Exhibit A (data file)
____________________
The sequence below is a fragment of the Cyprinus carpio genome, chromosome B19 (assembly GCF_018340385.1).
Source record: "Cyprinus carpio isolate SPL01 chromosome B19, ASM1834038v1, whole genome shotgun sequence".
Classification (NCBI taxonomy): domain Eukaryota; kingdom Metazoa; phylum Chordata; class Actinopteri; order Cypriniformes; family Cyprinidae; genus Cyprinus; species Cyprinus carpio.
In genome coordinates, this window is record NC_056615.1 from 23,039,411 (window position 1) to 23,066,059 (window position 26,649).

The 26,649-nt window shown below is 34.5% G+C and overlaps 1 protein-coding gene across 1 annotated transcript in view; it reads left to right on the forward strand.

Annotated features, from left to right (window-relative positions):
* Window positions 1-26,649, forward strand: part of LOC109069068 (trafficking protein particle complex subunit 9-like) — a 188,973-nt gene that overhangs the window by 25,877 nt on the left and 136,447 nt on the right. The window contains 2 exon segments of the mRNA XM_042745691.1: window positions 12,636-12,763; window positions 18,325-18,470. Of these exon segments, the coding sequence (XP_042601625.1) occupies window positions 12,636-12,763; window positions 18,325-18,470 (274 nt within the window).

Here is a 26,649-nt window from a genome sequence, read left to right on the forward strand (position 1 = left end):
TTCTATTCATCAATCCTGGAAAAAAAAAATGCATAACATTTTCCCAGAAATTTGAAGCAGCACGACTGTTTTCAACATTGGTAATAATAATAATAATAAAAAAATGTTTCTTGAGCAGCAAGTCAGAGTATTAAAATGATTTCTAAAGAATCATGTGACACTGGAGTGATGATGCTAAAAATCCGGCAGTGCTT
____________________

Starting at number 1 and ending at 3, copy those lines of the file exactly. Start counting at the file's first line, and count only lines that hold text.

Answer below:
The sequence below is a fragment of the Cyprinus carpio genome, chromosome B19 (assembly GCF_018340385.1).
Source record: "Cyprinus carpio isolate SPL01 chromosome B19, ASM1834038v1, whole genome shotgun sequence".
Classification (NCBI taxonomy): domain Eukaryota; kingdom Metazoa; phylum Chordata; class Actinopteri; order Cypriniformes; family Cyprinidae; genus Cyprinus; species Cyprinus carpio.